Blast from the Past – Kevin ConwayPosted: 19/03/2012
I enjoy watching the Bison, it’s a lot of fun and since I started watching British ice hockey in late 2005 I’ve watched some of the great and good of our sport be it in Bison colours or others grace the ice. The obvious one I think of is Tony Redmond, a person who will be a banner on the wall of the Basingstoke Arena when he finally decides it’s time to hang up his skates.
If you look at the 2 names we have up there, one is Don Yewchin whose jersey was retired before the infamous 12-0 thumping of the Bees in the Bison’s first EPL season. The other is a literal legend in British ice hockey; that man is #10 Kevin Conway.
The Sault Ste. Marie, Ontario native is well known across British hockey and in 2005 was inducted into the British hockey hall of fame. In the 20 years from1983 to 2003 Conway averaged 3.54 points a game and 1.84 goals a game. If you averaged 3.54 points and 1.84 goals a game in today’s EPL you’d score 99 goals and 191 points. Conway scored 753 points in 274 games for the Beavers and Bison making him far and away the club’s most potent forward of all time. Conway also famously scored 252 points in 29 games for Telford Tigers in the old British Division 1 back in 1987-88. At 8.68 points per game that’s essentially a point every 7-8 minutes!
Now residing in Florida, the Basingstoke hockey legend took a few moments to answer some of my questions as well as some of yours.
NOTE: Kevin’s answers have been tidied up for grammar but have not been edited.
You were born in Sault Ste. Marie, Ontario which is proper hockey country. What was it like growing up in that part of the world?
It is what your use to so you know no different until you are living some where else. I enjoyed it.
You first appeared in the OHL with Oshawa but how did it feel to take to the ice for the hometown Sault Ste. Marie Greyhounds?
It felt different because now you are playing in front of your friends an family so you don’t want to screw up.
You played 175 games in the OHL, went over a point a game and won the 1984 Most Sportsmanlike Player award; what is your fondest memory of your days in junior hockey?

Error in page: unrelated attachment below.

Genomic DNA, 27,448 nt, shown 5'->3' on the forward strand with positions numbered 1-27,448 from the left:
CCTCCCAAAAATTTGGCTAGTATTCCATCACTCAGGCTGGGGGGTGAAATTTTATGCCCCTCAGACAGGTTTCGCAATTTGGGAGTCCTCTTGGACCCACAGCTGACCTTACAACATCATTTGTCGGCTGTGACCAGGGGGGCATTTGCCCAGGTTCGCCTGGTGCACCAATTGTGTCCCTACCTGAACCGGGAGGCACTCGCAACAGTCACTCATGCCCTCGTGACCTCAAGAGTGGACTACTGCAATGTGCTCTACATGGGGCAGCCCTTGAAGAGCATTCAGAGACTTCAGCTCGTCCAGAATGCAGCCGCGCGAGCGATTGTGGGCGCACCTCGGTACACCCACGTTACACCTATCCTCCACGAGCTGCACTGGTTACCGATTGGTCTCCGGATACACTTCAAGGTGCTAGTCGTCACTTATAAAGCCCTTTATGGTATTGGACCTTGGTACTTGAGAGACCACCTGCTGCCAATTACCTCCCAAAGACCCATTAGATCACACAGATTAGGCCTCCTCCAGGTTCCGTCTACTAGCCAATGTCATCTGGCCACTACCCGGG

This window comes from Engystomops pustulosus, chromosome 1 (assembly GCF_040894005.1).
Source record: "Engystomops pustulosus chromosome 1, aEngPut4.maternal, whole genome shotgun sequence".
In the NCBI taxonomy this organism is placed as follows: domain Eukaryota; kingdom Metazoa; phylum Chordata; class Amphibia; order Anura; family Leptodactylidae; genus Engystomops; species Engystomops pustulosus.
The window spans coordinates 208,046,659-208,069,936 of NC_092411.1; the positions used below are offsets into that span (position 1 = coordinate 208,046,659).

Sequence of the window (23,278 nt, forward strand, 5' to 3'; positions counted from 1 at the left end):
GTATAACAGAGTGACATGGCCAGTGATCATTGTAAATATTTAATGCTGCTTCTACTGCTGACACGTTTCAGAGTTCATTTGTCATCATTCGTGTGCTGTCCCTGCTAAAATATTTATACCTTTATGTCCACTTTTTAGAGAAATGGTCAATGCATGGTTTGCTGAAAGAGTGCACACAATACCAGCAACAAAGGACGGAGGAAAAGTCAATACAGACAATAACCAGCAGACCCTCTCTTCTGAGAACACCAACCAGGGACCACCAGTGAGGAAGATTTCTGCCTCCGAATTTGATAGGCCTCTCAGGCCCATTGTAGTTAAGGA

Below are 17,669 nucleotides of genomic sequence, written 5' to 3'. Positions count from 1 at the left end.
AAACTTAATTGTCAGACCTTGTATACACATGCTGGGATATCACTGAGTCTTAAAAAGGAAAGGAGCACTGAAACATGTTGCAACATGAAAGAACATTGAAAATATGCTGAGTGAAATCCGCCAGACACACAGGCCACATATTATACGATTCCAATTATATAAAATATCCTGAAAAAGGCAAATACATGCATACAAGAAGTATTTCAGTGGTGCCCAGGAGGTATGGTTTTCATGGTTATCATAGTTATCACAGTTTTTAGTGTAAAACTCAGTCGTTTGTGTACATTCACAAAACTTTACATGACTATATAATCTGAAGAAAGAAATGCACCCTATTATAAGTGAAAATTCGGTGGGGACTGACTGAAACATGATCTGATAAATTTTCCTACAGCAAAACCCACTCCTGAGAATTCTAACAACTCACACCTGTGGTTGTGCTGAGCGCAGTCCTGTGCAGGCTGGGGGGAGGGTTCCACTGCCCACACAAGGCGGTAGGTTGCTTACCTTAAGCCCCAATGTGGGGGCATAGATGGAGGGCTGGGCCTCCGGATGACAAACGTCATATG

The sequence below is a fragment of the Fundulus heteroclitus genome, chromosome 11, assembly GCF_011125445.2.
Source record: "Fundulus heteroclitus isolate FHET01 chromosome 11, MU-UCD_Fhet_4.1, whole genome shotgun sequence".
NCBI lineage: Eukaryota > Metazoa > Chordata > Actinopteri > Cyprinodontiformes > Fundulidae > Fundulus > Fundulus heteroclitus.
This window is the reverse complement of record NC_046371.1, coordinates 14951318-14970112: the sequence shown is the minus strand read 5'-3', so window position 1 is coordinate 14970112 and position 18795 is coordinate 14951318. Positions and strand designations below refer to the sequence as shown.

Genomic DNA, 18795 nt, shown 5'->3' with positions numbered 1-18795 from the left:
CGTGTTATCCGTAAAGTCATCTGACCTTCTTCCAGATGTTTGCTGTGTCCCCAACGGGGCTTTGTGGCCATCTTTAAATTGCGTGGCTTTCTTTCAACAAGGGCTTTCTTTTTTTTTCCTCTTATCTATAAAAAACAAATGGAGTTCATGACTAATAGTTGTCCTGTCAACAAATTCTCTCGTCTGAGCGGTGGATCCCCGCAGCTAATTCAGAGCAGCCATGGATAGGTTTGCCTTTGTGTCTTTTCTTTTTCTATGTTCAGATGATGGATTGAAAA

Scoring 5 goals in one game 1 shy of tying the record. Then talking to my dad the next day an he was telling me he was at the Soo Greyhound game an they were telling everyone over the tanoid what was going on in Kingston.
You played in the International Hockey League for a season and a half and then made your way to Britain in 1985 to play for Ayr. How did that come about?
Tim Salmon asked me if I wanted to come over with him to play with him.
Over the following 6 years with Ayr, Durham, Telford and Cleveland you played 169 games and scored 1039 points including 252 points in 29 games in part of a season with Telford. All these years later is it any easier to get your head around those kinds of numbers?
No because even today people keep mentioning it to me.
In 1991 you left the north of Britain for the Basingstoke Beavers, what prompted the change to move so far south?
Tim Salmon again.
That first season in Basingstoke saw you score 175 points and earn a call up to the Great Britain national side as they played in Hull for the World Championships pool C. What do you remember of that season for club and country?
It was a great year in Basingstoke. The national team I remember when they told me I was the MVP of the tournament. I was glad in being a last minute acquisition that I helped the team win.
After 5 seasons with the Beavers, the club joined the newly formed Superleague and changed its name to Bison; did you like the name change?
You had the opportunity to play more for GB over time; do you have a favourite moment for the national side?
Scoring a goal against team Canada and scoring against team Russia in Italy
Your totals in Basingstoke are 274 games played, 377 goals + 376 assists for 753 points which is beyond impressive but given a choice, give us you favourite goal or assist in the 7 years you played in Hampshire.
They all were the same.
Why do you think you stayed in Basingstoke so long and what finally prompted you to leave?
I enjoyed the city, I was treated right, it was a good place to bring up a family. I left because Rich Strachan the new coach at the time didn’t give me what I wanted an other teams did.
Your last season in the Superleague was with Newcastle, how did that go for you?
It was fun
Hull, Chelmsford and Solihull followed. When you dropped into the English Premier League as it was then, your points totals rose again. What led you to leave the Barons at the end of 2003/04?
The team as a business was struggling and couldn’t afford to pay like a lot of teams do.
You returned to league hockey for two seasons with Solway in the Scottish National League, what led to the comeback?
What do you think the legacy you’ve left in British hockey is?
All good I hope.
What do you remember about your jersey retirement night in Basingstoke?
The unavailing of the jersey.
Icewolf asks: “How is your son getting on (with hockey) and what level is he playing at now?”
He is playing for Victory Honda Major Midgets (U18) in Detroit. He has a lot of teams asking about him so lets hope he moves to the next level.
Fragility asks: “What is your proudest hockey achievement?”
Winning at Wembley, playing against Team Canada and Russia
Matt asks: “Would you ever like to get involved in hockey in Basingstoke again?”
Sure I would love to coach them
And the last one: any closing comments to Britain’s hockey fans and Bison fans in particular?
You’re the greatest